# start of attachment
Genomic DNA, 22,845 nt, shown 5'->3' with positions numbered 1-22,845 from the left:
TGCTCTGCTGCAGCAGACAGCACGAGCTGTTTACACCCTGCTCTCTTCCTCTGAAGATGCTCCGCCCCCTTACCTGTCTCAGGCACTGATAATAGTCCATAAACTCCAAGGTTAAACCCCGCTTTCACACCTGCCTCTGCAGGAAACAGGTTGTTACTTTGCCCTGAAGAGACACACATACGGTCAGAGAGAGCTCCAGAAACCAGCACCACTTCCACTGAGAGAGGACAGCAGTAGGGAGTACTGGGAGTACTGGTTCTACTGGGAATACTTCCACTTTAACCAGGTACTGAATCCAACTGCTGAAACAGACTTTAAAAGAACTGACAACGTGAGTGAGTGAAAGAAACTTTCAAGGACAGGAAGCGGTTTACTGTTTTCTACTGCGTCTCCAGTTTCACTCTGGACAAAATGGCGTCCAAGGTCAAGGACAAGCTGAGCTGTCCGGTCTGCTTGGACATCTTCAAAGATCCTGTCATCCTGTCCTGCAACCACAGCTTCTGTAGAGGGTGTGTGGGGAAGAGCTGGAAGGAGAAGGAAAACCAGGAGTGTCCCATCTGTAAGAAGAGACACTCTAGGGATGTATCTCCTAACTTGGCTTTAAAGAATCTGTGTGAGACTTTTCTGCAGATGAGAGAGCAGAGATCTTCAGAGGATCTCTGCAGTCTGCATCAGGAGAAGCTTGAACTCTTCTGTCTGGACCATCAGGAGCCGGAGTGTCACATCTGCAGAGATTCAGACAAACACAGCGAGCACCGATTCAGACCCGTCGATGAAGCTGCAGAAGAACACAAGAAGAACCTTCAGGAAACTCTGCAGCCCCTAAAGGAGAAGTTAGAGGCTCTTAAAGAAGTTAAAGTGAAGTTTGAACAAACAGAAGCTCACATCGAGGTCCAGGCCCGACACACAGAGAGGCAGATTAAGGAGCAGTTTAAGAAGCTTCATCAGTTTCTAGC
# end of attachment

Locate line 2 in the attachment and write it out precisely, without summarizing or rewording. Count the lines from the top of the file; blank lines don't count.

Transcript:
TGCTCTGCTGCAGCAGACAGCACGAGCTGTTTACACCCTGCTCTCTTCCTCTGAAGATGCTCCGCCCCCTTACCTGTCTCAGGCACTGATAATAGTCCATAAACTCCAAGGTTAAACCCCGCTTTCACACCTGCCTCTGCAGGAAACAGGTTGTTACTTTGCCCTGAAGAGACACACATACGGTCAGAGAGAGCTCCAGAAACCAGCACCACTTCCACTGAGAGAGGACAGCAGTAGGGAGTACTGGGAGTACTGGTTCTACTGGGAATACTTCCACTTTAACCAGGTACTGAATCCAACTGCTGAAACAGACTTTAAAAGAACTGACAACGTGAGTGAGTGAAAGAAACTTTCAAGGACAGGAAGCGGTTTACTGTTTTCTACTGCGTCTCCAGTTTCACTCTGGACAAAATGGCGTCCAAGGTCAAGGACAAGCTGAGCTGTCCGGTCTGCTTGGACATCTTCAAAGATCCTGTCATCCTGTCCTGCAACCACAGCTTCTGTAGAGGGTGTGTGGGGAAGAGCTGGAAGGAGAAGGAAAACCAGGAGTGTCCCATCTGTAAGAAGAGACACTCTAGGGATGTATCTCCTAACTTGGCTTTAAAGAATCTGTGTGAGACTTTTCTGCAGATGAGAGAGCAGAGATCTTCAGAGGATCTCTGCAGTCTGCATCAGGAGAAGCTTGAACTCTTCTGTCTGGACCATCAGGAGCCGGAGTGTCACATCTGCAGAGATTCAGACAAACACAGCGAGCACCGATTCAGACCCGTCGATGAAGCTGCAGAAGAACACAAGAAGAACCTTCAGGAAACTCTGCAGCCCCTAAAGGAGAAGTTAGAGGCTCTTAAAGAAGTTAAAGTGAAGTTTGAACAAACAGAAGCTCACATCGAGGTCCAGGCCCGACACACAGAGAGGCAGATTAAGGAGCAGTTTAAGAAGCTTCATCAGTTTCTAGC